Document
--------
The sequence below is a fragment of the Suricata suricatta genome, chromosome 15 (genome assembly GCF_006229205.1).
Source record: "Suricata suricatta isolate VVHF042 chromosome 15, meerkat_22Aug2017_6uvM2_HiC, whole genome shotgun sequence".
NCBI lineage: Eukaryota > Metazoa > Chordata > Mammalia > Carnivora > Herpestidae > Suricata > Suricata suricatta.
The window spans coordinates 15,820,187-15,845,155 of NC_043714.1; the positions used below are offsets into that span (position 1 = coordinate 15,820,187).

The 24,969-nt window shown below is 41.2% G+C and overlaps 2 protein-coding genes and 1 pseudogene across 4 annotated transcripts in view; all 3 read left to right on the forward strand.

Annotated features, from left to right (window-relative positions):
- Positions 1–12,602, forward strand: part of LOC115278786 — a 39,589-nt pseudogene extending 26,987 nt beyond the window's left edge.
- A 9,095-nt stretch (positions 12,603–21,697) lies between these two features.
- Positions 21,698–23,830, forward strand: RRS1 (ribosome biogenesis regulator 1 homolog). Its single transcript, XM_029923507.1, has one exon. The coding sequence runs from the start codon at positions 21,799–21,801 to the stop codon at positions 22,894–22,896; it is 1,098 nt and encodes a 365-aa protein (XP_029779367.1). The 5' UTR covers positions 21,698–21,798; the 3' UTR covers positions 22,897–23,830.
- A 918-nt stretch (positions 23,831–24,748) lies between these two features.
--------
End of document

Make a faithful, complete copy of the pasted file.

The sequence below is a fragment of the Suricata suricatta genome, chromosome 15 (genome assembly GCF_006229205.1).
Source record: "Suricata suricatta isolate VVHF042 chromosome 15, meerkat_22Aug2017_6uvM2_HiC, whole genome shotgun sequence".
NCBI lineage: Eukaryota > Metazoa > Chordata > Mammalia > Carnivora > Herpestidae > Suricata > Suricata suricatta.
The window spans coordinates 15,820,187-15,845,155 of NC_043714.1; the positions used below are offsets into that span (position 1 = coordinate 15,820,187).

The 24,969-nt window shown below is 41.2% G+C and overlaps 2 protein-coding genes and 1 pseudogene across 4 annotated transcripts in view; all 3 read left to right on the forward strand.

Annotated features, from left to right (window-relative positions):
- Positions 1–12,602, forward strand: part of LOC115278786 — a 39,589-nt pseudogene extending 26,987 nt beyond the window's left edge.
- A 9,095-nt stretch (positions 12,603–21,697) lies between these two features.
- Positions 21,698–23,830, forward strand: RRS1 (ribosome biogenesis regulator 1 homolog). Its single transcript, XM_029923507.1, has one exon. The coding sequence runs from the start codon at positions 21,799–21,801 to the stop codon at positions 22,894–22,896; it is 1,098 nt and encodes a 365-aa protein (XP_029779367.1). The 5' UTR covers positions 21,698–21,798; the 3' UTR covers positions 22,897–23,830.
- A 918-nt stretch (positions 23,831–24,748) lies between these two features.